The Man Who Knew Too Much (1956) dir. Alfred Hitchcock
Starring: Jimmy Stewart, Doris Day
“The Man Who Knew Too Much” is one of my favourite Hitchcock films and I don’t think it gets the respect it deserves certainly compared to his more famous films. Maybe because it’s a remake of his own 1934 British version – an early acclaimed classic which helped him garner international attention. I confess not having seen the original, so I can’t compare the two, but all skills from the master of suspense are on display in this riveting thriller about a man whose son is kidnapped by a group of international terrorists.
Jimmy Stewart and Doris Day play Ben and Jo McKenna on vacation in Morocco with their young son Hank. They meet a kind Moroccan-French stranger named Louis Bernard who shows them around town. But Bernard is not who he says he is, and Ben uncovers an international assassination plot involving Bernard. With this knowledge Ben becomes a target and finds his own son Hank kidnapped and ransomed in exchange for his silence. Ben and Jo are forced to conduct their own investigation which takes them to London for a climatic cinematic showdown at the Royal Albert Hall.
Like so many of Hitchcock’s films location play an important role in the action. The film starts out in Morocco where the McKenna family are cultural outsiders and victim of their own naiveté and friendliness. Hitchcock expertly uses foreign and exotic Marrakech to establish his shady characters. The second half takes place in London, a place more familiar to Ben and Jo but still a foreign land without the safety net of familiarity.
The Royal Albert Hall sequence is one Hitchcock’s finest set pieces of suspense. Hitch, aware of his own brilliance, even sets up the scene in the opening title credit sequence. But a number of slow brewing tense situations lead up to the Albert Hall sequence. One of the best is the preparation Ben takes before revealing to Jo that their son has been kidnapped. The build-up starts with the phone call Ben takes at the Moroccan police station. Ben is scared but knows he can’t assume the worst yet. A hysterical wife would not help the situation. He makes the difficult choice to hold the information from Jo until he has all facts. And when he gets to his hotel room and realizes its true he’s even more careful to spill the beans. All of this is implied by Stewart’s reactions, mannerisms and facial expressions. When Ben eventually does tell Jo, Doris Day plays the scene perfectly. It’s arguably one of Day’s finest moments as an actor.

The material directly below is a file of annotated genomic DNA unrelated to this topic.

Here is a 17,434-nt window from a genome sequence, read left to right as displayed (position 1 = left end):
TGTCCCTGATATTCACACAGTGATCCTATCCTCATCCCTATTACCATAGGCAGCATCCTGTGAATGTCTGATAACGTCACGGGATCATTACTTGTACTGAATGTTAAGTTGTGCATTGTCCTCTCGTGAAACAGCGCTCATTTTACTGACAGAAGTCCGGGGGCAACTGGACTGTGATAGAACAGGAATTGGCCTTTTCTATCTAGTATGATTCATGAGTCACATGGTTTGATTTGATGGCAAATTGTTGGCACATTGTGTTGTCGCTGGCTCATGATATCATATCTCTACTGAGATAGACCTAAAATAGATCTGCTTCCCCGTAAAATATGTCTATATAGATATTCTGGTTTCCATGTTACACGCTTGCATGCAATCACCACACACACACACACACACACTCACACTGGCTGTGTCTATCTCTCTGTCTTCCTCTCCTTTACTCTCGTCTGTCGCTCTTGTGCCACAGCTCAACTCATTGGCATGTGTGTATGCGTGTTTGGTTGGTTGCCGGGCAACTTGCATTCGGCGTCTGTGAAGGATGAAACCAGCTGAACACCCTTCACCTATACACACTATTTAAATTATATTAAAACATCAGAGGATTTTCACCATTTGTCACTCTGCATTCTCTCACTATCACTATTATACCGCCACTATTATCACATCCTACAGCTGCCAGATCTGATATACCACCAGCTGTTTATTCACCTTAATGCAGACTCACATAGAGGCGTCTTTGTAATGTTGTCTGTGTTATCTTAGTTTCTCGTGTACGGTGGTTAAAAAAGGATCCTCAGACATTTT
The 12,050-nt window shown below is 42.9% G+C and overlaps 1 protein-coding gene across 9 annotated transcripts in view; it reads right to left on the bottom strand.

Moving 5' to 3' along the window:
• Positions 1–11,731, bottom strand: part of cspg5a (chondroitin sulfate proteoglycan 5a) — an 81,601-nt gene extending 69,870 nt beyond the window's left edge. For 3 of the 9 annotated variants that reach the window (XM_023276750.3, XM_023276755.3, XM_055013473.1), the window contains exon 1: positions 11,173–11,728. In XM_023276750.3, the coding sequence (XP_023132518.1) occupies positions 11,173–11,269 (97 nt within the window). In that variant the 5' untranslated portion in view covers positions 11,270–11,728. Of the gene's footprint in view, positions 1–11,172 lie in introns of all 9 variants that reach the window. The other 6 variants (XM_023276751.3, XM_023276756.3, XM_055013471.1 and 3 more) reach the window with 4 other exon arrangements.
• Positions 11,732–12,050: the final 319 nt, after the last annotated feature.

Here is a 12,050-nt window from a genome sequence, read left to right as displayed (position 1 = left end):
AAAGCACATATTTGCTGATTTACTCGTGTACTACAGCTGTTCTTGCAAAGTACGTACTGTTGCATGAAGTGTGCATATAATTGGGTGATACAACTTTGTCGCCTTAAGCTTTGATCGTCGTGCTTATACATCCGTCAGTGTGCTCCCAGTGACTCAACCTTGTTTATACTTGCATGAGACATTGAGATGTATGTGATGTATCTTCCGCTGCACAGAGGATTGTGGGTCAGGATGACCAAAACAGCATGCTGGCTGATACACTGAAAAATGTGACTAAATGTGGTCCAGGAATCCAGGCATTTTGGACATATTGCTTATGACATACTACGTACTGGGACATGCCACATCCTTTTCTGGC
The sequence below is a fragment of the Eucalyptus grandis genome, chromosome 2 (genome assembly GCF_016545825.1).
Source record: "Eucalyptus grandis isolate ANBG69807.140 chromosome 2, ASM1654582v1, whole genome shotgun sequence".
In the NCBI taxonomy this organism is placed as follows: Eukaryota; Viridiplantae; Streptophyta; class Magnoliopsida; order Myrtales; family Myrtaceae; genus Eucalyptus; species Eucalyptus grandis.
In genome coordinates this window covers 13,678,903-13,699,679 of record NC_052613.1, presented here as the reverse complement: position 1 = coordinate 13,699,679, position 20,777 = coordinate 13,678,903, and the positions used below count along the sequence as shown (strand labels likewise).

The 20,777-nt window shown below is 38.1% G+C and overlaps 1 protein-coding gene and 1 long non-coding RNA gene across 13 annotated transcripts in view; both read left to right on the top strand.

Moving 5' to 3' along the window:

Another classic sequence is Ben and Jo’s visit to the Ambrose Chapel, when they hide at the back of the service scouting out the scene for the Draytons. In each of these sequences Hitchcock uses controlled pacing and reaction shots to build his tension.
As always comedy plays a vital role as counterpoint to the seriousness of the situations. There are only two comic sequences and both are placed at key moments in the story. The first is Ben’s misdirected visit to meet Ambrose Chappell, a scene which starts with a classic sequence of Hitchcockian suspense but ends with a slapstick fight. And the second key scene is the running gag with the snobby British guests of the McKennas who stay at their house and drink tea while Ben and Jo rescue their boy from the kidnappers.
If there’s a fault with Hitchcock it’s his rather flat and uncreative use of rear projection – something which stands out even worse in technicolour. The entire opening bus ride and then the following rickshaw ride are played against ugly and obvious rear projection. It was the technology of the time, but considering Hitch was so ahead of the curve in other aspects of his storytelling, his stubbornness with studio shooting has always irked me.
Jimmy Stewart is my all time favourite of Hitch’s everymen actors. I much prefer the innocent intelligence to Cary Grant’s playboy suaveness. The role of Ben serves the talents of Stewart better anyways. “The Man Who Knew Too Much” is one of Hitchcock’s most involving and tense films because the so-called Maguffin is a tangible person – a child of the protagonist. The adventure and stakes are taken to another level of intensity and intrigue, resulting in a thoroughly enjoyable Hitchcock masterpiece. Enjoy.